BOSTON — Around 100 years ago, scientists created treatment standards for water to make it safe to use and drink. By and large, those standards are still in use today, a UMass Amherst professor told officials who came to tour a new mobile water testing lab Thursday at the Statehouse in Boston.
Engineering professor David Reckhow said there have been huge technological innovations in areas from communication to biotech, but water treatment technology has stayed largely the same over the past hundred years.
“There’s no shortage of good ideas,” Reckhow said, “only a lack of facilities to test them.”
The conventional treatment standards work and control waterborne contaminants, he said, but may not address longer-term issues like lead or chemical compounds. Furthermore, he said municipalities spend large portions of their budgets on water treatment and the energy required for current water treatment methods.
Testing new technology for water treatment can be tricky, he said, without exposing the entire water supply to an experiment gone wrong or building a facility just to test a single technology.
That’s where the new mobile water testing lab comes in.
Grants from Massachusetts Clean Energy Center, the U.S. Environmental Protection Agency, the New England Water Innovation Network and corporate sponsors funded the 36-foot-long trailer lab, which on Thursday parked squarely in front of the Statehouse.
Equipped with “state-of-the-art treatment and monitoring systems,” the lab whirred and hummed as water moved through tubes around the trailer. Neat blue labels marked the locations of things like the total organic carbon analyzer, turbidimeter, and amperometric disinfectant.
Reckhow said the trailer can move around to small towns and implement new water treatment technologies in its mobile lab, completely separate from the existing water supply.
Stephen Pike, CEO of the Massachusetts Clean Energy Center, said at the event that the mobile water innovation laboratory represents partnership and innovation, right there in its name, which also includes UMass, the Clean Energy Center and the water innovation network.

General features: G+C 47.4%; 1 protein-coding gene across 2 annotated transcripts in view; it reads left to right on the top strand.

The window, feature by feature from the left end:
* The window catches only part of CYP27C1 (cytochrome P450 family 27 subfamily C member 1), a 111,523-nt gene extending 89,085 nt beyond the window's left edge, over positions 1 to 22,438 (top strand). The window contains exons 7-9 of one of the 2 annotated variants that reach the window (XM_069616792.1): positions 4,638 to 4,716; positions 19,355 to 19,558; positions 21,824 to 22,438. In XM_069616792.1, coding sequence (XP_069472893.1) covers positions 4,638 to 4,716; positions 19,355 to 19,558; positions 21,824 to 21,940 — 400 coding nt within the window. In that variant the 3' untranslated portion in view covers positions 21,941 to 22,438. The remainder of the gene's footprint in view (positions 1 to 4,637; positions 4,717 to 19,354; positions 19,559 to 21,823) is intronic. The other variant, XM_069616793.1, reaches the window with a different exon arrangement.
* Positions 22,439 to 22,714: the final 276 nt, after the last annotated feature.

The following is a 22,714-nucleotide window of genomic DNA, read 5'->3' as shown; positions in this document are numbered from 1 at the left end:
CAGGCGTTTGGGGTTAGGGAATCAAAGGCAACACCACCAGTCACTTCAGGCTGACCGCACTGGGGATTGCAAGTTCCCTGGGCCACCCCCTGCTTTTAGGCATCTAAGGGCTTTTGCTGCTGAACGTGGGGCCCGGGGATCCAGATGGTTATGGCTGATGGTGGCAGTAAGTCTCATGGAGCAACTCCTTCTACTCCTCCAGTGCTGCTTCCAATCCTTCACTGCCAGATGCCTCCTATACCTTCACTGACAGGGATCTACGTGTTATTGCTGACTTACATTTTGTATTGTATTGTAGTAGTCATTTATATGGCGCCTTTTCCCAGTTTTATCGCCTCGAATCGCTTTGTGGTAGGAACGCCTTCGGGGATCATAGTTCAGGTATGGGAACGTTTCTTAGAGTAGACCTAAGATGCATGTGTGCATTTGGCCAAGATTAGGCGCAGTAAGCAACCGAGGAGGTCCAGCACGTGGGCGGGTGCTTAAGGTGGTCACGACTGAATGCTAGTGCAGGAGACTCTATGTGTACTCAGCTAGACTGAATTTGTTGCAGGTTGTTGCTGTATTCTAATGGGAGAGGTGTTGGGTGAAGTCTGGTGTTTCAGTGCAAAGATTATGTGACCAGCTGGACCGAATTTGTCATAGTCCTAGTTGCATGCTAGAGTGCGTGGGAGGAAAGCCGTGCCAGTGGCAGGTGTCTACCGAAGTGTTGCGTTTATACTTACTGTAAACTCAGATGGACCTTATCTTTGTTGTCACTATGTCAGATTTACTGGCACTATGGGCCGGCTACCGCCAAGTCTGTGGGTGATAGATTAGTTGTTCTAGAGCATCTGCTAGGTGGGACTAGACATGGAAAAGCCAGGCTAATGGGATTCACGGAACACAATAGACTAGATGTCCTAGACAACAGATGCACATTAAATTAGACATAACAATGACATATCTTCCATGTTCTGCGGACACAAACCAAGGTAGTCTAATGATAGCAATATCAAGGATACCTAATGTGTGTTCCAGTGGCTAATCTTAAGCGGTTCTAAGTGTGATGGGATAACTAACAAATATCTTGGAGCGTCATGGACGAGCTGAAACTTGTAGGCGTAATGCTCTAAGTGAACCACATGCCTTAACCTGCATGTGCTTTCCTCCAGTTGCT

He said the lab won’t be just for testing water; it will also create opportunities to find more energy-efficient methods of water treatment.
“I think many people would be surprised to learn that water treatment technology is much the same as it was 100 years ago,” Pike said before going on his own tour. “To see the lab here, visible and tangible, is terrific, and seeing the results will be even better.”
After touring the lab, Massachusetts Energy and Environmental Affairs Secretary Matthew Beaton said it’s rewarding to see the project come to fruition and that not many people realize the energy and expense that goes into the clean water they drink. He said the lab will provide an opportunity to find the best water treatment options.
Rep. John Scibak, D-South Hadley, and Rep. Smitty Pignatelli, D-Lenox also toured the lab.
Santhosh Krishna, a master’s student studying environmental engineering at UMass Amherst, said he was particularly interested in working on the mobile testing lab project with Reckhow because clean water is an important issue in his home of India.
“For me, it’s about finding economical solutions for water treatment,” Krishna said. “It really resonates with me and where I’m from.”
He said he and other students involved in the research project traveled to small towns around Massachusetts to see firsthand how they treat their water.
He said he thought in a developed country like America, things like water treatment infrastructure would be well maintained with updated technology.
“But what I saw was a different picture,” Krishna said. “These small towns’ water treatment infrastructures really do need help.”
UMass Amherst professor of engineering John Tobiason said that researching new water technology has been a focus of his entire career and he’s interested to see what will come from its first official deployment.
M.J. Tidwell can be reached at firstname.lastname@example.org.